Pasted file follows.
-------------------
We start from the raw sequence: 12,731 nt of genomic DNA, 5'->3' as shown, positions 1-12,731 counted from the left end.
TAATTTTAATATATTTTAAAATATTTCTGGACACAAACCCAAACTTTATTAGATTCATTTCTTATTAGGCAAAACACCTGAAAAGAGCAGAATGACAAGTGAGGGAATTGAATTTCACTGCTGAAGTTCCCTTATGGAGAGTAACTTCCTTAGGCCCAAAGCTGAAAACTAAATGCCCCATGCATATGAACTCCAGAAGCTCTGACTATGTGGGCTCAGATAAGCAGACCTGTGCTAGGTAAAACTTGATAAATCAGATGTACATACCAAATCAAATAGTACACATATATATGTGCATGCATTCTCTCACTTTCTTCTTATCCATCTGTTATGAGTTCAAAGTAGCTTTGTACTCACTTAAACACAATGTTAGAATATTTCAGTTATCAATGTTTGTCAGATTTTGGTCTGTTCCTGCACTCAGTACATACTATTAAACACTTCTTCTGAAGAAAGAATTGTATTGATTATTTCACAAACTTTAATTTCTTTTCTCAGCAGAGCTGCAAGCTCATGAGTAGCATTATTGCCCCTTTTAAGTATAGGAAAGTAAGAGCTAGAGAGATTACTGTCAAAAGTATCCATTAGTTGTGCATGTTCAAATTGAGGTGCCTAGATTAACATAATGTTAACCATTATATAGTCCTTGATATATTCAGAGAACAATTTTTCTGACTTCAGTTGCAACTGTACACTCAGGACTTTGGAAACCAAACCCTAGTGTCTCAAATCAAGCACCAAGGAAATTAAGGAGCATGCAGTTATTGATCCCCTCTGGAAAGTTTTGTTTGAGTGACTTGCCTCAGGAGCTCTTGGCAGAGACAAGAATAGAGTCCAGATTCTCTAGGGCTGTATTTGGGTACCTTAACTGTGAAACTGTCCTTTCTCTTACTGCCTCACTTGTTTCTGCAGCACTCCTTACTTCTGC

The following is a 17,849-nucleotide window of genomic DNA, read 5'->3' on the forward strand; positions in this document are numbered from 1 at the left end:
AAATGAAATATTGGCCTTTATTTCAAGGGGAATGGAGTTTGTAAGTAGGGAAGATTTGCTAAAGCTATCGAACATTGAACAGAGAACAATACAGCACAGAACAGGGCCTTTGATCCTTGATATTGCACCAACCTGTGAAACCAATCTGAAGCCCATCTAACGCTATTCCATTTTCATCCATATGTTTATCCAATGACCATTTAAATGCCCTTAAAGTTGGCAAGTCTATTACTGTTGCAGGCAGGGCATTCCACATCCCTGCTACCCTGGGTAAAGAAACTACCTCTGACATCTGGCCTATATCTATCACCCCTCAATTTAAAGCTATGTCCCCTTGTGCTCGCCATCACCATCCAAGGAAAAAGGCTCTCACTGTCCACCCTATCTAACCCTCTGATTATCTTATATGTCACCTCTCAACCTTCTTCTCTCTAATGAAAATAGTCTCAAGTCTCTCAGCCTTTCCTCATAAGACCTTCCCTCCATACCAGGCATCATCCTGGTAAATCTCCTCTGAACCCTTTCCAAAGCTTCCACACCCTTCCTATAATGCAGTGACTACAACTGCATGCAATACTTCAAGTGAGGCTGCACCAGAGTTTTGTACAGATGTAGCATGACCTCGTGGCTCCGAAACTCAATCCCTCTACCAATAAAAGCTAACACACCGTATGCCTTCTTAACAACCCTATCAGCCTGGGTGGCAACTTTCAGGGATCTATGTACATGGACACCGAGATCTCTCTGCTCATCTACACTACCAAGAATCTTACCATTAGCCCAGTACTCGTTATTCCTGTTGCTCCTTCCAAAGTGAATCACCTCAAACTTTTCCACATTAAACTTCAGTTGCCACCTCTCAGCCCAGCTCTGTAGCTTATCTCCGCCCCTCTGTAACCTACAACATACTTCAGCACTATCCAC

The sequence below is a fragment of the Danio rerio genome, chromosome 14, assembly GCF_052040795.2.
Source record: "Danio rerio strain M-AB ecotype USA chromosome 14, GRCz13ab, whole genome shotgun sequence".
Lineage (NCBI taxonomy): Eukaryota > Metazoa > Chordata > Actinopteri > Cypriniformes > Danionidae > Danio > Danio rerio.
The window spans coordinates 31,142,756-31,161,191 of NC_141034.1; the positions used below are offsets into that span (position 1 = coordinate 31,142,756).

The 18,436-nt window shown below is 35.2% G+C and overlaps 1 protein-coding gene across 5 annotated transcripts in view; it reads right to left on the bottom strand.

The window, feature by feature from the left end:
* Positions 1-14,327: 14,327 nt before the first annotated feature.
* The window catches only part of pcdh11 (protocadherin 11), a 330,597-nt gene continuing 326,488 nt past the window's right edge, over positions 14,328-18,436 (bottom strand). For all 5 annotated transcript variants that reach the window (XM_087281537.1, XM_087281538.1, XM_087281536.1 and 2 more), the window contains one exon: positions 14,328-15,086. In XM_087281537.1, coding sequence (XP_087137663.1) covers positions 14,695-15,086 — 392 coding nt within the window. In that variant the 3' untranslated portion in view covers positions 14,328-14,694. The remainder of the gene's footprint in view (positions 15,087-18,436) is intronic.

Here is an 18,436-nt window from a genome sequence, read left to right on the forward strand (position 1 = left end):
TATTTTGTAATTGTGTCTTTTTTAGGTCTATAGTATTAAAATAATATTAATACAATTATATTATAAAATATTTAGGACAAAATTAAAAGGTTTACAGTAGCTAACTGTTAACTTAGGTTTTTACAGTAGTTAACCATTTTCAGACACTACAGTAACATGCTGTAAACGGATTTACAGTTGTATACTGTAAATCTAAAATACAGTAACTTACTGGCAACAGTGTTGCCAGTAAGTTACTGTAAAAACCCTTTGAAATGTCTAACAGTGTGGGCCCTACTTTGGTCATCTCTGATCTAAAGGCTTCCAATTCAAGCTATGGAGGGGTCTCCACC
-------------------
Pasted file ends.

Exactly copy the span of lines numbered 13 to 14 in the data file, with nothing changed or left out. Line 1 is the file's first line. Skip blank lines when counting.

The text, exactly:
Here is an 18,436-nt window from a genome sequence, read left to right on the forward strand (position 1 = left end):
TATTTTGTAATTGTGTCTTTTTTAGGTCTATAGTATTAAAATAATATTAATACAATTATATTATAAAATATTTAGGACAAAATTAAAAGGTTTACAGTAGCTAACTGTTAACTTAGGTTTTTACAGTAGTTAACCATTTTCAGACACTACAGTAACATGCTGTAAACGGATTTACAGTTGTATACTGTAAATCTAAAATACAGTAACTTACTGGCAACAGTGTTGCCAGTAAGTTACTGTAAAAACCCTTTGAAATGTCTAACAGTGTGGGCCCTACTTTGGTCATCTCTGATCTAAAGGCTTCCAATTCAAGCTATGGAGGGGTCTCCACC